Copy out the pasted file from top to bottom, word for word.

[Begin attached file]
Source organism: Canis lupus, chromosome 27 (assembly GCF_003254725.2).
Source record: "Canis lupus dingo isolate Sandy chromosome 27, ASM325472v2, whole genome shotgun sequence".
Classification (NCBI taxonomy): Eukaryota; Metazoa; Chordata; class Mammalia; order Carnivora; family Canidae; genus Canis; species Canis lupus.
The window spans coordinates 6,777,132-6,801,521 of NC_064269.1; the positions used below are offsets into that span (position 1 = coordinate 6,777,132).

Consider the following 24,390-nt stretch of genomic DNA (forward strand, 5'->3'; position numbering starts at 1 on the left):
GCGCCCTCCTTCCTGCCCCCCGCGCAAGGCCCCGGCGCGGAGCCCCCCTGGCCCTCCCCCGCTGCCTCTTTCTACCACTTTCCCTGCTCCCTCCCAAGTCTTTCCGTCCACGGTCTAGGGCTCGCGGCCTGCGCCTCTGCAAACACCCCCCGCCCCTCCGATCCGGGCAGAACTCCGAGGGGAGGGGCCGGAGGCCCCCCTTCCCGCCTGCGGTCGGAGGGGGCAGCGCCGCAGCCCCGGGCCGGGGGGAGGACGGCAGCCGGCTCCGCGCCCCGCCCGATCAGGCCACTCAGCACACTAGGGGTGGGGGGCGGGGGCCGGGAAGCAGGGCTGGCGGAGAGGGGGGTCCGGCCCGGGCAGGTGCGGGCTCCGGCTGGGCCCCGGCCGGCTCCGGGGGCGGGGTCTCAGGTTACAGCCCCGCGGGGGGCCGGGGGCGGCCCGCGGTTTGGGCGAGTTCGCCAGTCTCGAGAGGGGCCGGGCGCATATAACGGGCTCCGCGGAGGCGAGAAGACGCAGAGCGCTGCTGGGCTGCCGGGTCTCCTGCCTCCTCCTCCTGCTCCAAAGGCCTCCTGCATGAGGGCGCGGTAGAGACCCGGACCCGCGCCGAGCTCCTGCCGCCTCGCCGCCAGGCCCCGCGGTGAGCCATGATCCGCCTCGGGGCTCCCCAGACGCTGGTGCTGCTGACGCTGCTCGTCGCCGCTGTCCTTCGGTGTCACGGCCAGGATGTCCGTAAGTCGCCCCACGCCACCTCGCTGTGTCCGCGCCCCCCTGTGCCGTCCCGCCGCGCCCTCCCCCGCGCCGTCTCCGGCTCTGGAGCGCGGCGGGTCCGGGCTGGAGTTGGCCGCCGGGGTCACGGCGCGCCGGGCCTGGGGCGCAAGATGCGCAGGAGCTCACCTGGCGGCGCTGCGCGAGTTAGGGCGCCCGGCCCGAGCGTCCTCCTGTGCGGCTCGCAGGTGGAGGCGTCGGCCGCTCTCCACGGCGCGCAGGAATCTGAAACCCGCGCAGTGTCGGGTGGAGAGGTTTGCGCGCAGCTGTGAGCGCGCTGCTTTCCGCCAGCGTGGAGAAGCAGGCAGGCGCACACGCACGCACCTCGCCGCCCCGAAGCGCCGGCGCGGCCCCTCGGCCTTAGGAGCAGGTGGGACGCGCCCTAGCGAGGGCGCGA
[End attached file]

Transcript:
Source organism: Canis lupus, chromosome 27 (assembly GCF_003254725.2).
Source record: "Canis lupus dingo isolate Sandy chromosome 27, ASM325472v2, whole genome shotgun sequence".
Classification (NCBI taxonomy): Eukaryota; Metazoa; Chordata; class Mammalia; order Carnivora; family Canidae; genus Canis; species Canis lupus.
The window spans coordinates 6,777,132-6,801,521 of NC_064269.1; the positions used below are offsets into that span (position 1 = coordinate 6,777,132).

Consider the following 24,390-nt stretch of genomic DNA (forward strand, 5'->3'; position numbering starts at 1 on the left):
GCGCCCTCCTTCCTGCCCCCCGCGCAAGGCCCCGGCGCGGAGCCCCCCTGGCCCTCCCCCGCTGCCTCTTTCTACCACTTTCCCTGCTCCCTCCCAAGTCTTTCCGTCCACGGTCTAGGGCTCGCGGCCTGCGCCTCTGCAAACACCCCCCGCCCCTCCGATCCGGGCAGAACTCCGAGGGGAGGGGCCGGAGGCCCCCCTTCCCGCCTGCGGTCGGAGGGGGCAGCGCCGCAGCCCCGGGCCGGGGGGAGGACGGCAGCCGGCTCCGCGCCCCGCCCGATCAGGCCACTCAGCACACTAGGGGTGGGGGGCGGGGGCCGGGAAGCAGGGCTGGCGGAGAGGGGGGTCCGGCCCGGGCAGGTGCGGGCTCCGGCTGGGCCCCGGCCGGCTCCGGGGGCGGGGTCTCAGGTTACAGCCCCGCGGGGGGCCGGGGGCGGCCCGCGGTTTGGGCGAGTTCGCCAGTCTCGAGAGGGGCCGGGCGCATATAACGGGCTCCGCGGAGGCGAGAAGACGCAGAGCGCTGCTGGGCTGCCGGGTCTCCTGCCTCCTCCTCCTGCTCCAAAGGCCTCCTGCATGAGGGCGCGGTAGAGACCCGGACCCGCGCCGAGCTCCTGCCGCCTCGCCGCCAGGCCCCGCGGTGAGCCATGATCCGCCTCGGGGCTCCCCAGACGCTGGTGCTGCTGACGCTGCTCGTCGCCGCTGTCCTTCGGTGTCACGGCCAGGATGTCCGTAAGTCGCCCCACGCCACCTCGCTGTGTCCGCGCCCCCCTGTGCCGTCCCGCCGCGCCCTCCCCCGCGCCGTCTCCGGCTCTGGAGCGCGGCGGGTCCGGGCTGGAGTTGGCCGCCGGGGTCACGGCGCGCCGGGCCTGGGGCGCAAGATGCGCAGGAGCTCACCTGGCGGCGCTGCGCGAGTTAGGGCGCCCGGCCCGAGCGTCCTCCTGTGCGGCTCGCAGGTGGAGGCGTCGGCCGCTCTCCACGGCGCGCAGGAATCTGAAACCCGCGCAGTGTCGGGTGGAGAGGTTTGCGCGCAGCTGTGAGCGCGCTGCTTTCCGCCAGCGTGGAGAAGCAGGCAGGCGCACACGCACGCACCTCGCCGCCCCGAAGCGCCGGCGCGGCCCCTCGGCCTTAGGAGCAGGTGGGACGCGCCCTAGCGAGGGCGCGA